* unlike the United States, European unemployed includes passive jobseekers, person waiting to start a new job who did not seek work in the previous 4 weeks, those unavailable for work in the reference week, and 15-year-olds;
* unlike the United States, European unemployed excludes persons on layoff; and
* even within Europe, EU member countries can vary from the interpretation of the ILO standard adopted by the EU when producing their own official unemployment rates.
An important example of the need for adjustment occurs for Sweden, which deviates from the ILO guideline that considers full-time students to be unemployed if they are seeking work and available for work. In Sweden, such students are excluded from the unemployed in the calculation of the official unemployment rate.
Statistics Sweden regularly enumerates and publishes statistics on full-time students seeking work and available for work. These data are derived from its labor force survey. Using the published estimates for those students, BLS adds them to the Swedish unemployed and adds the adjusted unemployed to the employed to derive the labor force. An adjusted unemployment rate is then calculated as the adjusted unemployed divided by the adjusted labor force. (27)
It is also necessary to adjust data when statistical agencies derive official statistics from different types of data sources. While most countries that BLS covers derive their official unemployment rates from household surveys, the United Kingdom and Germany derive them from administrative records of the registered unemployed obtained from their employment offices. For the United Kingdom, the official data are restricted to "claimant counts" that understate the country's unemployment relative to household survey definitions. On the other hand, the German administrative data overstate unemployment rates relative to household surveys, because the administrative data include persons who are looking for a better job but who would be considered employed in a household survey.
The British Office of National Statistics supplies BLS with unemployment and labor force data on ILO concepts derived from the national continuous labor force survey, and BLS uses these data instead of the official series based on registration data. BLS subtracts the career military from the labor force and then calculates the unemployment rate. For Germany, BLS uses labor force survey data instead of the official registration-based data. BLS excludes the career military from the labor force; no adjustments are made to the unemployed.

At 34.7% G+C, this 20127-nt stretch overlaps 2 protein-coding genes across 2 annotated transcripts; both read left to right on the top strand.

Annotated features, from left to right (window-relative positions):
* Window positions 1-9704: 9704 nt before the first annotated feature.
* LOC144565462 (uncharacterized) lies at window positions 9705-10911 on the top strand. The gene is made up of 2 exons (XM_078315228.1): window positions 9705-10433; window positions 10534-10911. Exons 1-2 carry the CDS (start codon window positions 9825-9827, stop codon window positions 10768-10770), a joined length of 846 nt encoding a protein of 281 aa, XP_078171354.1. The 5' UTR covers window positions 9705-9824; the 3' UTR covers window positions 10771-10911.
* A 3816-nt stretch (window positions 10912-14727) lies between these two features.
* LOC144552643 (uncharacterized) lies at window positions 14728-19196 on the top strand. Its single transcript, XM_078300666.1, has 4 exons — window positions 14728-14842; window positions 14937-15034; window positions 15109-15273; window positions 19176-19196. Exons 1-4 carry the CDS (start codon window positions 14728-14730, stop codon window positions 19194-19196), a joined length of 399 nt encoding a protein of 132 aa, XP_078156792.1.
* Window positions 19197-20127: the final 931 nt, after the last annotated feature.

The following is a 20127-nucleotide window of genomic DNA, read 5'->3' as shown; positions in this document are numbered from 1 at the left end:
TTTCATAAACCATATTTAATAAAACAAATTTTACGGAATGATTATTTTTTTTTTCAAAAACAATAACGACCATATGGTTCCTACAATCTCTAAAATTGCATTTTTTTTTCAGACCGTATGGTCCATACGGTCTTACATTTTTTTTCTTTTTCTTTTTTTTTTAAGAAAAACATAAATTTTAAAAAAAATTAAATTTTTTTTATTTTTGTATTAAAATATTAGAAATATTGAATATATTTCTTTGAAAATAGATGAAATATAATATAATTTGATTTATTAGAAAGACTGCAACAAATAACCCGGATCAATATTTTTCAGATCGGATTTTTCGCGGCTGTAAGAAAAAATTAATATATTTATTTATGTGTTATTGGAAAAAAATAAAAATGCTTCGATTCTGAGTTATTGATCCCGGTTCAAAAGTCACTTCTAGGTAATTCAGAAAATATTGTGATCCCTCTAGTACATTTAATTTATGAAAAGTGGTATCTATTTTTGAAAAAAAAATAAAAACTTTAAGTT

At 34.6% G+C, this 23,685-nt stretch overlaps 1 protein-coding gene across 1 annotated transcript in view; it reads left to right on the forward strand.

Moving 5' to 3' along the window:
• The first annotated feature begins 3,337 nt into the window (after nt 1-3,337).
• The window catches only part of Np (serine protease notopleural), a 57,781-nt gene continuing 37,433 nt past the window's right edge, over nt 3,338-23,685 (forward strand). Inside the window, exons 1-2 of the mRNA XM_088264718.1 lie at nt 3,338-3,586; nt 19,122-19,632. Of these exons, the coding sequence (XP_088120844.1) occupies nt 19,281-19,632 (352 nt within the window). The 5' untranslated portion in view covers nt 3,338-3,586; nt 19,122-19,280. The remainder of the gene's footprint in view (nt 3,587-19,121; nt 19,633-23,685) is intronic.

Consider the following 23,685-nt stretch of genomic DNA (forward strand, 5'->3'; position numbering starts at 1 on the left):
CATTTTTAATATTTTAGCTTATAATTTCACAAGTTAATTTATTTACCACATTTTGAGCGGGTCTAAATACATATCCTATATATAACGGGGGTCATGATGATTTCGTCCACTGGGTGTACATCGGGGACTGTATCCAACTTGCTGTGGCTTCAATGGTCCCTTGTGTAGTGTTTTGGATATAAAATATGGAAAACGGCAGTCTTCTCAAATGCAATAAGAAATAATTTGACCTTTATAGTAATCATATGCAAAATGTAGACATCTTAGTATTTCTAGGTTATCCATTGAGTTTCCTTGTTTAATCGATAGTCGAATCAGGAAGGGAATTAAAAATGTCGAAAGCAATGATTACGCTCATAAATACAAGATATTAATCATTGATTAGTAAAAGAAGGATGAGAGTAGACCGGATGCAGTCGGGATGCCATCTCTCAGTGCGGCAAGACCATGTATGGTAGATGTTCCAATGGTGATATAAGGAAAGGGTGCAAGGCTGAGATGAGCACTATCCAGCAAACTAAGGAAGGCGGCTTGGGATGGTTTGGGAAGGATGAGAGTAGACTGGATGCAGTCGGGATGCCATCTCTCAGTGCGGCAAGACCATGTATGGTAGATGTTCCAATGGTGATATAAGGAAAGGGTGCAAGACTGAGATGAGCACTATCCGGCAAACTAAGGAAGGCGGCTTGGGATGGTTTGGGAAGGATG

Unemployment rates based on U.S. concepts contrasted with the official unemployment rates illustrate the distorted picture one can get from comparing official statistics. (See chart 1.) Adjusted unemployment rates are about 1 percent to 2 percent higher than the official rates for Sweden and the United Kingdom, respectively, and about 2-1/2 percent lower for Germany.
Early in the BLS program of labor force comparisons, more adjustments were required then than now. Over time, there has been a convergence of methods among countries leading to more comparability among the official measures. In several cases, the differences that remain are small; particularly, those due to variations in the interpretations of the ILO guidelines by the United States and the European Union.
Differences still exist, however, and require both adjustment by BLS and continuous research to assess the importance of any remaining noncomparability due to differences in concepts and methods. A study summarized in a 2000 Monthly Labor Review article resulted in the recent introduction of a new adjustment into the Canadian data in the BLS comparative series. (28)
Hourly compensation costs for production workers in manufacturing. This series on comparative hourly compensation costs was developed by BLS as a substitute for the more readily available average earnings series published by many countries. National definitions of earnings differ considerably and average earnings do not include all items of labor compensation. National data may also differ in terms of worker coverage, industrial classification, survey coverage, and sample benchmarks. BLS computes hourly compensation costs by adjusting published earnings for the items of compensation not included in earnings. (29) The statistics are also adjusted, where necessary and feasible, for other differences in the national data sources.
The adjustments made to derive hourly compensation costs can be illustrated with a summary of the method used for Austria. Average hourly earnings are obtained for the "total industry" sector; these earnings are adjusted by BLS to remove the earnings of the heat and gas, construction, and mining industries in order to yield an estimate for the manufacturing sector.